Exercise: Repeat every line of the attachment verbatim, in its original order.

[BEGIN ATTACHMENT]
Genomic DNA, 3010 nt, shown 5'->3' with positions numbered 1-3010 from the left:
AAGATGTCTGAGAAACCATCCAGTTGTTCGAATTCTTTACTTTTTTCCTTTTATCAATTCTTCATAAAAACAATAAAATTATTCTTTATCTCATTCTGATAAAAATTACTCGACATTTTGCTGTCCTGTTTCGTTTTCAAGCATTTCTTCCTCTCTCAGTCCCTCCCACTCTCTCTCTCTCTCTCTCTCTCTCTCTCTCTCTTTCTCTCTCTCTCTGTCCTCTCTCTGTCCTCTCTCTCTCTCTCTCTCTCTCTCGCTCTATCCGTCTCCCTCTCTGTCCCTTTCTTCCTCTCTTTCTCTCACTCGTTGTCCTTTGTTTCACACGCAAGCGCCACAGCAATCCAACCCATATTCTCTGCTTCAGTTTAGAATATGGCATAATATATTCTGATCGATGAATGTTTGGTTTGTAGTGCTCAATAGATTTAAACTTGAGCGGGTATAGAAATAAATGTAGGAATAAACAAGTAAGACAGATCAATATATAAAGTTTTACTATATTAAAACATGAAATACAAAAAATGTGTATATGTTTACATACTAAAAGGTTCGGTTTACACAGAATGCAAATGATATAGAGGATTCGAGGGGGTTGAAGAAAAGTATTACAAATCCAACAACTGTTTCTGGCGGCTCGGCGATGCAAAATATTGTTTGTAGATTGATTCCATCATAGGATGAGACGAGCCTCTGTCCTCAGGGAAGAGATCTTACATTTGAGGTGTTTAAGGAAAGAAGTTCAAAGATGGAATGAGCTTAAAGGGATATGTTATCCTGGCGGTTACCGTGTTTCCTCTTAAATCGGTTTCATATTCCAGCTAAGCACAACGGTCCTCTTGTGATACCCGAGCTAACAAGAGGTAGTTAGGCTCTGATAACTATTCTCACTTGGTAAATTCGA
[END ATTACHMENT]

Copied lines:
Genomic DNA, 3010 nt, shown 5'->3' with positions numbered 1-3010 from the left:
AAGATGTCTGAGAAACCATCCAGTTGTTCGAATTCTTTACTTTTTTCCTTTTATCAATTCTTCATAAAAACAATAAAATTATTCTTTATCTCATTCTGATAAAAATTACTCGACATTTTGCTGTCCTGTTTCGTTTTCAAGCATTTCTTCCTCTCTCAGTCCCTCCCACTCTCTCTCTCTCTCTCTCTCTCTCTCTCTCTCTTTCTCTCTCTCTCTGTCCTCTCTCTGTCCTCTCTCTCTCTCTCTCTCTCTCTCGCTCTATCCGTCTCCCTCTCTGTCCCTTTCTTCCTCTCTTTCTCTCACTCGTTGTCCTTTGTTTCACACGCAAGCGCCACAGCAATCCAACCCATATTCTCTGCTTCAGTTTAGAATATGGCATAATATATTCTGATCGATGAATGTTTGGTTTGTAGTGCTCAATAGATTTAAACTTGAGCGGGTATAGAAATAAATGTAGGAATAAACAAGTAAGACAGATCAATATATAAAGTTTTACTATATTAAAACATGAAATACAAAAAATGTGTATATGTTTACATACTAAAAGGTTCGGTTTACACAGAATGCAAATGATATAGAGGATTCGAGGGGGTTGAAGAAAAGTATTACAAATCCAACAACTGTTTCTGGCGGCTCGGCGATGCAAAATATTGTTTGTAGATTGATTCCATCATAGGATGAGACGAGCCTCTGTCCTCAGGGAAGAGATCTTACATTTGAGGTGTTTAAGGAAAGAAGTTCAAAGATGGAATGAGCTTAAAGGGATATGTTATCCTGGCGGTTACCGTGTTTCCTCTTAAATCGGTTTCATATTCCAGCTAAGCACAACGGTCCTCTTGTGATACCCGAGCTAACAAGAGGTAGTTAGGCTCTGATAACTATTCTCACTTGGTAAATTCGA